The Wall Street Journal continues its in-depth report, “What They Know,” about the state of surveillance in the United States and how these surveillance programs affect individual privacy. In the latest installment, the Journal reports possible moves by the Obama administration concerning online privacy.
The Obama administration is preparing a stepped-up approach to policing Internet privacy that calls for new laws and the creation of a new position to oversee the effort, according to people familiar with the situation. The strategy is expected to be unveiled in a report being issued by the U.S. Commerce Department in coming weeks, these people said. The report isn’t yet final and could change, these people said.
In a related move, the White House has created a special task force that is expected to help transform the Commerce Department recommendations into policy, these people said. The White House task force, set up three weeks ago, is led by Cameron Kerry, the brother of Sen. John Kerry (D., Mass.) and Commerce Department general counsel, and Christopher Schroeder, assistant attorney general at the Department of Justice. […]
Yet the administration faces significant obstacles to enacting its privacy agenda. While the Republicans who now control the House of Representatives generally support privacy, they are unlikely to support any bill to expand the enforcement powers of the Federal Trade Commission, GOP congressional aides say. Privacy advocates will be reluctant to back legislation that lacks enforcement and is perceived as toothless.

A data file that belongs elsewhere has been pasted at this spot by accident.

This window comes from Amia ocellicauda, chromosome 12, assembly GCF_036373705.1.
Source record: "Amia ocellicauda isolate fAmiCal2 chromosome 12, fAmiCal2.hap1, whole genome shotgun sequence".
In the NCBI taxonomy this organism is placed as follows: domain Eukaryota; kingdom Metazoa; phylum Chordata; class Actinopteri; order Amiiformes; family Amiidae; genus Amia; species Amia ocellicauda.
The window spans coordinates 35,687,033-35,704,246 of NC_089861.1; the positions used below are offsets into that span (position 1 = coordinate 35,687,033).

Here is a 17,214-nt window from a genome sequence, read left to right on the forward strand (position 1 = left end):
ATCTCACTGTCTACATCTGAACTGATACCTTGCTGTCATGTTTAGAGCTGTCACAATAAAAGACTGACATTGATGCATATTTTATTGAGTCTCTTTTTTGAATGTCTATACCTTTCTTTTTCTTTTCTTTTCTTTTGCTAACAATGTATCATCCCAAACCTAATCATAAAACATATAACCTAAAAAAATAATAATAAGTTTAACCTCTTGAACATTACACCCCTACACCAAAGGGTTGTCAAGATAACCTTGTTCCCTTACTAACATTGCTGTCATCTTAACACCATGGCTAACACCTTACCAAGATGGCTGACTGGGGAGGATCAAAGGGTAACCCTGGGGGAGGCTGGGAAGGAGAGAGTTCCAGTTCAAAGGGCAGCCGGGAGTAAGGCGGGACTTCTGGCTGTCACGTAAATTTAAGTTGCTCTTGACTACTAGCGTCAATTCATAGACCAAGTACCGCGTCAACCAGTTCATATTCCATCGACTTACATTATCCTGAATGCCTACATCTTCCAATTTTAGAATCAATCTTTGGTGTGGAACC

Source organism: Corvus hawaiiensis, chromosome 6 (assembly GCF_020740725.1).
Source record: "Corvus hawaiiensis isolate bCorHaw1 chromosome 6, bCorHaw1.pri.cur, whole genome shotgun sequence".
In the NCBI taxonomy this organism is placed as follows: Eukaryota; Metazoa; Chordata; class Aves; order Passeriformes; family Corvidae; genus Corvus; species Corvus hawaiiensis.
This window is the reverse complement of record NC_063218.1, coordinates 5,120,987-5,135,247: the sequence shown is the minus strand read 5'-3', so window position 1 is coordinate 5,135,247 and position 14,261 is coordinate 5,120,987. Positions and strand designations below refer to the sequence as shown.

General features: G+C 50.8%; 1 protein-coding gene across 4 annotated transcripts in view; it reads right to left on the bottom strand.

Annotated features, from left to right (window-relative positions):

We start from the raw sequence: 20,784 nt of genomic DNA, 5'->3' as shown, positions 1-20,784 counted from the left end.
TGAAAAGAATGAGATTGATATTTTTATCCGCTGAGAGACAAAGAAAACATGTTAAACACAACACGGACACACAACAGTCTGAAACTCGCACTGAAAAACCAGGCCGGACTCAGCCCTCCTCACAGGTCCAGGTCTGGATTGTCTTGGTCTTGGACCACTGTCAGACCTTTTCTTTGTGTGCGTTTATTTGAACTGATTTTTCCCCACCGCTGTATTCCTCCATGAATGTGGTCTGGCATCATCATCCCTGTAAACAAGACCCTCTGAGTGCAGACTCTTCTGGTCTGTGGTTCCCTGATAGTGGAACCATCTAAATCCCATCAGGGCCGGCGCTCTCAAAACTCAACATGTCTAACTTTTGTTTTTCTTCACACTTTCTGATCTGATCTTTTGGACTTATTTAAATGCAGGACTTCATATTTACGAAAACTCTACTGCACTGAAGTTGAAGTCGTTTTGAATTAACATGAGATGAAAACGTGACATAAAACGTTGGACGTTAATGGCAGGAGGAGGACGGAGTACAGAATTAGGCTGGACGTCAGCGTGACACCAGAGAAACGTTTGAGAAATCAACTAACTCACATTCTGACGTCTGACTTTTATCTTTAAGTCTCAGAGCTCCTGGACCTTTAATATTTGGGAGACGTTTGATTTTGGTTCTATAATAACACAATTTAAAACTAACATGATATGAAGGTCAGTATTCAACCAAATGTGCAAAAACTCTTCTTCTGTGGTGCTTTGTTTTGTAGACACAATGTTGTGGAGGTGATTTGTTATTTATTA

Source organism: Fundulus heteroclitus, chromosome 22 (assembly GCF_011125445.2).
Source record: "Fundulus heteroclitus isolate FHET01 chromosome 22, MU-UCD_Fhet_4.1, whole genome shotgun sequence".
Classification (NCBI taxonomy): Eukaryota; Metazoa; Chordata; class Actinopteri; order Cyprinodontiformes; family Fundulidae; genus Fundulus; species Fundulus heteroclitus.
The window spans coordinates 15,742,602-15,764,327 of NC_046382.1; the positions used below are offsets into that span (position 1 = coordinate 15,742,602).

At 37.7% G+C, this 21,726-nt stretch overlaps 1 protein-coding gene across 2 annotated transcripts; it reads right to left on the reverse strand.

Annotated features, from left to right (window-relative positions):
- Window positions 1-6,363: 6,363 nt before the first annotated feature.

There is no comprehensive U.S. law that protects consumer privacy online. Internet privacy issues generally are policed by the FTC, which can take action only if a privacy-violating action is deemed “deceptive” or “unfair.” […]
The central issue in writing federal privacy legislation is whether the Internet industry’s efforts to police its own behavior has been effective enough. Proponents of legislation argue the industry is a Wild West where consumer data are gathered and sold without restrictions. Opponents of legislation say the industry is committed to providing tools to give consumers better insight into and control over data about themselves.